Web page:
Marriott hotels in Hawaii have revised their policies to prohibit smoking and alcohol in restaurants, hotels and bars, as well as on the grounds of hotels, after a rash of health scares.
“Marriott’s new rules are designed to prevent anyone with a medical condition, such as cancer, from accessing the hospitality and hospitality-related services at our hotels,” a Marriott spokeswoman said.
The new rules will apply to all of the hotel chain’s hotels in the state, and are similar to those in other states.
The Marriott spokeswoman declined to specify how many hotels in New York, New Jersey and California had such policies in place, but said they were in place in most of the chain’s global operations.
There are no plans to change the policy for the hotels of hotels in Florida, she said.
The changes come as Marriott’s global health reputation has taken a beating in recent months.
In November, the hotel group was forced to admit that its staff had been using a code to disguise the presence of cough syrup on a table of food at its Orlando hotels, an admission that led to the resignation of a host of senior management.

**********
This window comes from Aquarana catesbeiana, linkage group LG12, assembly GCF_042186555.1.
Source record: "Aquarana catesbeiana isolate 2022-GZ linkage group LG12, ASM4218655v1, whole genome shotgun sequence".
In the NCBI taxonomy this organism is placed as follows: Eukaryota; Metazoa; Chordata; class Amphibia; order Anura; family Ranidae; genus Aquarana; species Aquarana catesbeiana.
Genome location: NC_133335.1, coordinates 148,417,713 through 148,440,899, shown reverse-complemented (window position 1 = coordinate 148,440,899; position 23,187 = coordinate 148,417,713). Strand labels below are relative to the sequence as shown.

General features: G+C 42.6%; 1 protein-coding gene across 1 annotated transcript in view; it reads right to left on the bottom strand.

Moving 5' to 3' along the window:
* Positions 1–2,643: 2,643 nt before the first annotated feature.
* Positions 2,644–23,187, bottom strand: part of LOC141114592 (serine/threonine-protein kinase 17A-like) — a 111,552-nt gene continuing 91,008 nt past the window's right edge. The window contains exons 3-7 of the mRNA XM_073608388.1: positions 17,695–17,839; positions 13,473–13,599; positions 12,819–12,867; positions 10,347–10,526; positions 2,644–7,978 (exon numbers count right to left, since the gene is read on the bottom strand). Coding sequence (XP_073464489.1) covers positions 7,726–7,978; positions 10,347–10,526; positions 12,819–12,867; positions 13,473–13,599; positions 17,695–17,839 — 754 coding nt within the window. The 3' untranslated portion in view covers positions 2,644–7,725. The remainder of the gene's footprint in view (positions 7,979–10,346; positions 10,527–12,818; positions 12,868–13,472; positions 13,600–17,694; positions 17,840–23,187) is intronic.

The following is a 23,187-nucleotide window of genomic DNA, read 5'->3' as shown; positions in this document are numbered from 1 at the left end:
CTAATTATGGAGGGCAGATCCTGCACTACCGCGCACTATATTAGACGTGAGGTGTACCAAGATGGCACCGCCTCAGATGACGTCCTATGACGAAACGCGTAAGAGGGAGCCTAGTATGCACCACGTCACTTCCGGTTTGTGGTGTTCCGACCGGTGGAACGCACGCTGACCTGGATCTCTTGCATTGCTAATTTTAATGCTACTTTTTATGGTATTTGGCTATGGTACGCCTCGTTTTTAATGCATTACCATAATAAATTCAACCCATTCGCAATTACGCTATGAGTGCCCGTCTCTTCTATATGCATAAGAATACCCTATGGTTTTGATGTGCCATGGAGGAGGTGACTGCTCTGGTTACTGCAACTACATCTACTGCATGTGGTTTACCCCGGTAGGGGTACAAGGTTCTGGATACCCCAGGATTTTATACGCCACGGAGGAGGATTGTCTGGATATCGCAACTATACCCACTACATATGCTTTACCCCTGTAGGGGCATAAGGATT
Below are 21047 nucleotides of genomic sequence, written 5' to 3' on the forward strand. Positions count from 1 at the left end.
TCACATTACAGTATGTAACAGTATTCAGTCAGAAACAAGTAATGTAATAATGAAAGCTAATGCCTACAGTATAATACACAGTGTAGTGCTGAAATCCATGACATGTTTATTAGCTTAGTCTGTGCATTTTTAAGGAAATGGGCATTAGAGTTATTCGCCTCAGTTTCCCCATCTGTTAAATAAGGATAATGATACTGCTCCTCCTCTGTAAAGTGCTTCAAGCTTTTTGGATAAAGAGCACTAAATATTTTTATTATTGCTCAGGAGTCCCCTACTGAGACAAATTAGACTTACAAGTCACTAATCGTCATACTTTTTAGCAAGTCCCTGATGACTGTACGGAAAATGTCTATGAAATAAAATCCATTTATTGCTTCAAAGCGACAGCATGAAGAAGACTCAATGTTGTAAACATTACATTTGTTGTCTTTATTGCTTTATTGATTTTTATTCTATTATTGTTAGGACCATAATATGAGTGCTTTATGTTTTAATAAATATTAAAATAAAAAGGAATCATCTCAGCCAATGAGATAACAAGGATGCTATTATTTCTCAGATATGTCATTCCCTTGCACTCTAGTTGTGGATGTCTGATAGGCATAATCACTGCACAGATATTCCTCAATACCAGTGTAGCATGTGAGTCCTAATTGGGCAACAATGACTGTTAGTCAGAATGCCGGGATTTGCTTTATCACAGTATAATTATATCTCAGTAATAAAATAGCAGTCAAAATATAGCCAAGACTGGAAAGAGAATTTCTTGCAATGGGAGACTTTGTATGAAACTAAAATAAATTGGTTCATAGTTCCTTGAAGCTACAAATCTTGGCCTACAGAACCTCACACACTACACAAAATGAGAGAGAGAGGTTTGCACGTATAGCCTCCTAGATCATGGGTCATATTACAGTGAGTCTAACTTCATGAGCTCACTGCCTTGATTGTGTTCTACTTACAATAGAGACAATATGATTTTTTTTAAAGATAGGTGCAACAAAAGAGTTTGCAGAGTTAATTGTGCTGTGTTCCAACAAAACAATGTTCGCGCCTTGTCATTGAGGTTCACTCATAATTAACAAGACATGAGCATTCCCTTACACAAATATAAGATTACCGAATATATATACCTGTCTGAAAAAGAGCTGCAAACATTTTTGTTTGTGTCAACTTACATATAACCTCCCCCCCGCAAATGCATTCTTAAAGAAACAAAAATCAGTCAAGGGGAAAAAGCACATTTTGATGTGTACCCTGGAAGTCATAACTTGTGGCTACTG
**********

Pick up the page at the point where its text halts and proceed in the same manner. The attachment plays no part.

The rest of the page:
The scandal led to investigations by the Centers for Disease Control and Prevention, which were suspended for a year.
In January, Marriott announced that it was closing a number of hotels and restaurants in the United States, including its Hawaiian hotels in Honolulu and Maui, after testing positive for the deadly coronavirus.
In April, it announced that the number of confirmed cases had fallen from more than 7,500 in March to fewer than 700.
It was the second major health scare for Marriott in recent weeks, after the chain announced a similar policy banning smoking at restaurants, bars and hotels, a move that was criticized by the hospitality industry.
“The changes to our hotel and dining policy reflect our continuing commitment to reducing the risk of contracting coronaviruses,” the company said in a statement.
“We have made significant investments in our disease prevention programs and our team continues to collaborate with state and local governments to strengthen our protocols and our programs in this area.”